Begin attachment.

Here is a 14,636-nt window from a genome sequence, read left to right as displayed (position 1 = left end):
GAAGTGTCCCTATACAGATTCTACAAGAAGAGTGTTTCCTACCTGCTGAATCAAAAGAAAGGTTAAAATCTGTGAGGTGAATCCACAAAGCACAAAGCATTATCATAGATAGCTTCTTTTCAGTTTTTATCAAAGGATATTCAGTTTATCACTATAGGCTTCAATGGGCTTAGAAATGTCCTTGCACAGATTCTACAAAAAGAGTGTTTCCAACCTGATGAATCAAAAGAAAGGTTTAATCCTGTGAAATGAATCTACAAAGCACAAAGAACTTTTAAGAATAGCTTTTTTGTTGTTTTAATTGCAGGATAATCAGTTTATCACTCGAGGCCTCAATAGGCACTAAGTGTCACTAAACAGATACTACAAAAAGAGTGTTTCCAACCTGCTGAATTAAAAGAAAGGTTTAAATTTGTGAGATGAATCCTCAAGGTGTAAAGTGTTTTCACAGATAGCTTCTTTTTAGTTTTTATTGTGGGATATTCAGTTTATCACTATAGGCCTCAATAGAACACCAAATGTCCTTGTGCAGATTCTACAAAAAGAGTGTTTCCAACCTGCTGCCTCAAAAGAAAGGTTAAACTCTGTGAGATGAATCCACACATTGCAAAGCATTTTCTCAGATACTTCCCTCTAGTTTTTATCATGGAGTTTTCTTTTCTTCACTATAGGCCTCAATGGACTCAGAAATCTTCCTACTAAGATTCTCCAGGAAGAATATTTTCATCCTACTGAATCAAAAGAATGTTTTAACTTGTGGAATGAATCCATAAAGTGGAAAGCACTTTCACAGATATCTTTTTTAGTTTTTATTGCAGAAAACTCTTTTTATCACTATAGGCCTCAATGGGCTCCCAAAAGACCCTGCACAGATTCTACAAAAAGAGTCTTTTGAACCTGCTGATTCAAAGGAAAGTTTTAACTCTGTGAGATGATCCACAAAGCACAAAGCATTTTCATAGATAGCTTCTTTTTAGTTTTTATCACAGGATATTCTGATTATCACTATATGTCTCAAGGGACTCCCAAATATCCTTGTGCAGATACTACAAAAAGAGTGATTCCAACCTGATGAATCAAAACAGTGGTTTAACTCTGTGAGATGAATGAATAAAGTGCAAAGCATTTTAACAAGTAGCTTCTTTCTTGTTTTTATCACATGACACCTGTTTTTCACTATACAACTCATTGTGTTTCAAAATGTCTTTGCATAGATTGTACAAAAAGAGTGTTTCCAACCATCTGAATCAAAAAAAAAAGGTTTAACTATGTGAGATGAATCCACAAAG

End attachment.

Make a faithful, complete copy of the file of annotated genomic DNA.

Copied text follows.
Here is a 14,636-nt window from a genome sequence, read left to right as displayed (position 1 = left end):
GAAGTGTCCCTATACAGATTCTACAAGAAGAGTGTTTCCTACCTGCTGAATCAAAAGAAAGGTTAAAATCTGTGAGGTGAATCCACAAAGCACAAAGCATTATCATAGATAGCTTCTTTTCAGTTTTTATCAAAGGATATTCAGTTTATCACTATAGGCTTCAATGGGCTTAGAAATGTCCTTGCACAGATTCTACAAAAAGAGTGTTTCCAACCTGATGAATCAAAAGAAAGGTTTAATCCTGTGAAATGAATCTACAAAGCACAAAGAACTTTTAAGAATAGCTTTTTTGTTGTTTTAATTGCAGGATAATCAGTTTATCACTCGAGGCCTCAATAGGCACTAAGTGTCACTAAACAGATACTACAAAAAGAGTGTTTCCAACCTGCTGAATTAAAAGAAAGGTTTAAATTTGTGAGATGAATCCTCAAGGTGTAAAGTGTTTTCACAGATAGCTTCTTTTTAGTTTTTATTGTGGGATATTCAGTTTATCACTATAGGCCTCAATAGAACACCAAATGTCCTTGTGCAGATTCTACAAAAAGAGTGTTTCCAACCTGCTGCCTCAAAAGAAAGGTTAAACTCTGTGAGATGAATCCACACATTGCAAAGCATTTTCTCAGATACTTCCCTCTAGTTTTTATCATGGAGTTTTCTTTTCTTCACTATAGGCCTCAATGGACTCAGAAATCTTCCTACTAAGATTCTCCAGGAAGAATATTTTCATCCTACTGAATCAAAAGAATGTTTTAACTTGTGGAATGAATCCATAAAGTGGAAAGCACTTTCACAGATATCTTTTTTAGTTTTTATTGCAGAAAACTCTTTTTATCACTATAGGCCTCAATGGGCTCCCAAAAGACCCTGCACAGATTCTACAAAAAGAGTCTTTTGAACCTGCTGATTCAAAGGAAAGTTTTAACTCTGTGAGATGATCCACAAAGCACAAAGCATTTTCATAGATAGCTTCTTTTTAGTTTTTATCACAGGATATTCTGATTATCACTATATGTCTCAAGGGACTCCCAAATATCCTTGTGCAGATACTACAAAAAGAGTGATTCCAACCTGATGAATCAAAACAGTGGTTTAACTCTGTGAGATGAATGAATAAAGTGCAAAGCATTTTAACAAGTAGCTTCTTTCTTGTTTTTATCACATGACACCTGTTTTTCACTATACAACTCATTGTGTTTCAAAATGTCTTTGCATAGATTGTACAAAAAGAGTGTTTCCAACCATCTGAATCAAAAAAAAAAGGTTTAACTATGTGAGATGAATCCACAAAG